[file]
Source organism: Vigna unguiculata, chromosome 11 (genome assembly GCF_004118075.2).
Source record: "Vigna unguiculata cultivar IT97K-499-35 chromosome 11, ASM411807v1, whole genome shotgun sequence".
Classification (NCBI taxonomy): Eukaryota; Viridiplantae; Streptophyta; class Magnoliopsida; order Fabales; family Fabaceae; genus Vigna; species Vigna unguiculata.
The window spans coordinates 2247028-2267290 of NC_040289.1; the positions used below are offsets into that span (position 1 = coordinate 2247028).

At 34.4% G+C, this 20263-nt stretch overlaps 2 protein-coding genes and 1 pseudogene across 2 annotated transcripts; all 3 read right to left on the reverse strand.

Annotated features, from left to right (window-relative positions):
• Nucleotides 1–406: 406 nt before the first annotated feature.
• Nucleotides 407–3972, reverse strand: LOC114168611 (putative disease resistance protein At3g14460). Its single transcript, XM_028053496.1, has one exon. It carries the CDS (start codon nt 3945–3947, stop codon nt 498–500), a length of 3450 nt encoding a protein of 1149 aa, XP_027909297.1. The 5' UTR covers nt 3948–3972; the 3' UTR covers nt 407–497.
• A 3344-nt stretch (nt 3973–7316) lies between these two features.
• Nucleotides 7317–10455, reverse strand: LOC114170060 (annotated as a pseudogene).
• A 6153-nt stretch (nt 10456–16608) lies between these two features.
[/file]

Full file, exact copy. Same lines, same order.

Source organism: Vigna unguiculata, chromosome 11 (genome assembly GCF_004118075.2).
Source record: "Vigna unguiculata cultivar IT97K-499-35 chromosome 11, ASM411807v1, whole genome shotgun sequence".
Classification (NCBI taxonomy): Eukaryota; Viridiplantae; Streptophyta; class Magnoliopsida; order Fabales; family Fabaceae; genus Vigna; species Vigna unguiculata.
The window spans coordinates 2247028-2267290 of NC_040289.1; the positions used below are offsets into that span (position 1 = coordinate 2247028).

At 34.4% G+C, this 20263-nt stretch overlaps 2 protein-coding genes and 1 pseudogene across 2 annotated transcripts; all 3 read right to left on the reverse strand.

Annotated features, from left to right (window-relative positions):
• Nucleotides 1–406: 406 nt before the first annotated feature.
• Nucleotides 407–3972, reverse strand: LOC114168611 (putative disease resistance protein At3g14460). Its single transcript, XM_028053496.1, has one exon. It carries the CDS (start codon nt 3945–3947, stop codon nt 498–500), a length of 3450 nt encoding a protein of 1149 aa, XP_027909297.1. The 5' UTR covers nt 3948–3972; the 3' UTR covers nt 407–497.
• A 3344-nt stretch (nt 3973–7316) lies between these two features.
• Nucleotides 7317–10455, reverse strand: LOC114170060 (annotated as a pseudogene).
• A 6153-nt stretch (nt 10456–16608) lies between these two features.